Regardless of what you think about the legitimacy of social welfare programs, it's nice to find one that's somewhat responsible, focused on a real need, and hard to abuse. Food stamp money can cover candy, soda, lobster, and steak. It can be used for entirely name-brand products. It has no regard for whether its funding gets used for expensive or unhealthy products. The WIC program, on the other hand, limits its benefits to foods that contain nutrients that are particularly lacking in the diets of those in the target group. Like most government programs since welfare reform, it requires some earned income or a somewhat reasonable exception from working. It has separated checks for certain kinds of food items with the exact amount of food it will cover and a price limit for the check. It's not hard to get name-brand products for some items as long as you get cheaper brands for some, since the entire check is what matters, but it's usually impossible to get the most expensive products for all the items on a check.
It's therefore more than a little disappointing to see people issuing false charges against the WIC program merely to score points for a more general political thesis (one that in general I think is at least in the right direction). David Freddoso of The National Review Online claims that WIC's provision of formula for infants is encouraging moms not to breastfeed. Anyone actually familiar with WIC would know that this is stupid. WIC provides free food for moms who breastfeed, and those who get formula can't get that. Once the baby is born, the mom goes off the WIC program unless she breastfeeds. How exactly does that encourage using formula? WIC does provide something for such infants so that they do get something, but the benefit of food for the mother only comes if she breastfeeds.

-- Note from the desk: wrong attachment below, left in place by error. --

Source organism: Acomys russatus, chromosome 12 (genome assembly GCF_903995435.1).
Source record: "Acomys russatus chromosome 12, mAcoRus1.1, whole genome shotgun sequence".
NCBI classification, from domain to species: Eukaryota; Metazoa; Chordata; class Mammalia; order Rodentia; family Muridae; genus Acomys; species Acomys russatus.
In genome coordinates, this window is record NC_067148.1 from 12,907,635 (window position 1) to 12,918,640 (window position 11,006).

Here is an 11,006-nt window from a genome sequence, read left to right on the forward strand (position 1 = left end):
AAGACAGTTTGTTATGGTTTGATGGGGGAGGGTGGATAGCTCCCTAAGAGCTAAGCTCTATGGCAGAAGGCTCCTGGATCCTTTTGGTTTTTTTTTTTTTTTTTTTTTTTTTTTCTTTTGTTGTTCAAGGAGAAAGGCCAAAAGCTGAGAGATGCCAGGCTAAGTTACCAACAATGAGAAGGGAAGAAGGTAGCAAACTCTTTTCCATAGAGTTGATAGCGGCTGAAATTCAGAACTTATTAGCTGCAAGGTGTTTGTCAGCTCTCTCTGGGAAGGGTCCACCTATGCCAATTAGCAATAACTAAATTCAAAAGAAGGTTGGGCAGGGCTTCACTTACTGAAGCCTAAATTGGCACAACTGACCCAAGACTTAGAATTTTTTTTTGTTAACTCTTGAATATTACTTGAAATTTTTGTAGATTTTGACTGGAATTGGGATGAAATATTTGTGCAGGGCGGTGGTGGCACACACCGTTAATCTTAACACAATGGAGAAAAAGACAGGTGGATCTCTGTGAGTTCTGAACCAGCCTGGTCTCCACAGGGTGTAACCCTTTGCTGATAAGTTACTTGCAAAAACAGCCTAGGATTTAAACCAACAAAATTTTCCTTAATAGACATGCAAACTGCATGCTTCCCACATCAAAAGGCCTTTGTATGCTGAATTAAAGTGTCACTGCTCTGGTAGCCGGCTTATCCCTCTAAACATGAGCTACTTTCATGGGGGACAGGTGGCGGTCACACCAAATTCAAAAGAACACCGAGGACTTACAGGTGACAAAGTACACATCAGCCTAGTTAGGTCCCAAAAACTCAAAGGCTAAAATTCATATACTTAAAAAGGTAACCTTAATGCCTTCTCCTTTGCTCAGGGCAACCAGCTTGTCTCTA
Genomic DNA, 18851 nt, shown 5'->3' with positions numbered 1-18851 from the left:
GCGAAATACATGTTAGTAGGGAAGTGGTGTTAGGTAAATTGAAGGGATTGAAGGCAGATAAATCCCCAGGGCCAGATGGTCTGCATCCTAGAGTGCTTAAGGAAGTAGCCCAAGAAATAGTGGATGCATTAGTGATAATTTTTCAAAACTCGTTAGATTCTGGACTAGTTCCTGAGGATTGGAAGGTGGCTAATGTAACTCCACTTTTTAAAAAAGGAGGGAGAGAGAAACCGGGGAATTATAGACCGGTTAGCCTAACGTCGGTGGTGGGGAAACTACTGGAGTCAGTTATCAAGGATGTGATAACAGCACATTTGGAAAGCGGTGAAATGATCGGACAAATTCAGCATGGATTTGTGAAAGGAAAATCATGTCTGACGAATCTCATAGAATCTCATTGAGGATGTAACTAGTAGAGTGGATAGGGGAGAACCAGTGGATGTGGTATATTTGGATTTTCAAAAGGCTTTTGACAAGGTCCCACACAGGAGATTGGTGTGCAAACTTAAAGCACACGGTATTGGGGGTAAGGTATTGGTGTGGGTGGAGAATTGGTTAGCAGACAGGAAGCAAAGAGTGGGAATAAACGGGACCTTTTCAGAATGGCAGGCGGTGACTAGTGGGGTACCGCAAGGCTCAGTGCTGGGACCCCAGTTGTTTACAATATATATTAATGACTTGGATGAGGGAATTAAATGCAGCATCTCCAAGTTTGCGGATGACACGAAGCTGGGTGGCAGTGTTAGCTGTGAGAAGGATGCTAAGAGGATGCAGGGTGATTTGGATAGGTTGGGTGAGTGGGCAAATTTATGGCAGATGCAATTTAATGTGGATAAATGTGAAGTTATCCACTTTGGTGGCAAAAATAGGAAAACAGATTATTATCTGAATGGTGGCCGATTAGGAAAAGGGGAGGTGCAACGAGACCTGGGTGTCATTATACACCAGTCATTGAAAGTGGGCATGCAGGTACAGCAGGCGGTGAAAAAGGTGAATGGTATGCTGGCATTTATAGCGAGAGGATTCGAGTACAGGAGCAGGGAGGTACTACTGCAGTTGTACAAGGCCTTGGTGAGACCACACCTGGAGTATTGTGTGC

Also, no one on the WIC program can get their checks without hearing constant reminders by WIC dieticians at every visit that breastfeeding is healthier and without seeing the ever-present posters throughout WIC clinics recommending breastfeeding. It's ridiculous to claim that WIC is encouraging the use of formula merely because they provide it as an option to those who don't follow their recommendations. Their recommendations are so very clear to anyone who has ever visited a WIC office. Those on the WIC program are largely from the group that is least likely to breastfeed, and the WIC program has been targeting this group with the message of the benefits of breastfeeding.
But Freddoso (and his supporters in the comments here) seem to want to pretend that they don't do that in order to treat all government programs as if they can't ever do anything right. Whatever you think about tax money used for social welfare, it isn't a good idea to criticize such programs as ineffective or as causing the wrong results if you've got the facts wrong and that programs is actually doing what you would prefer them to do (given that there are going to be such programs, anyway).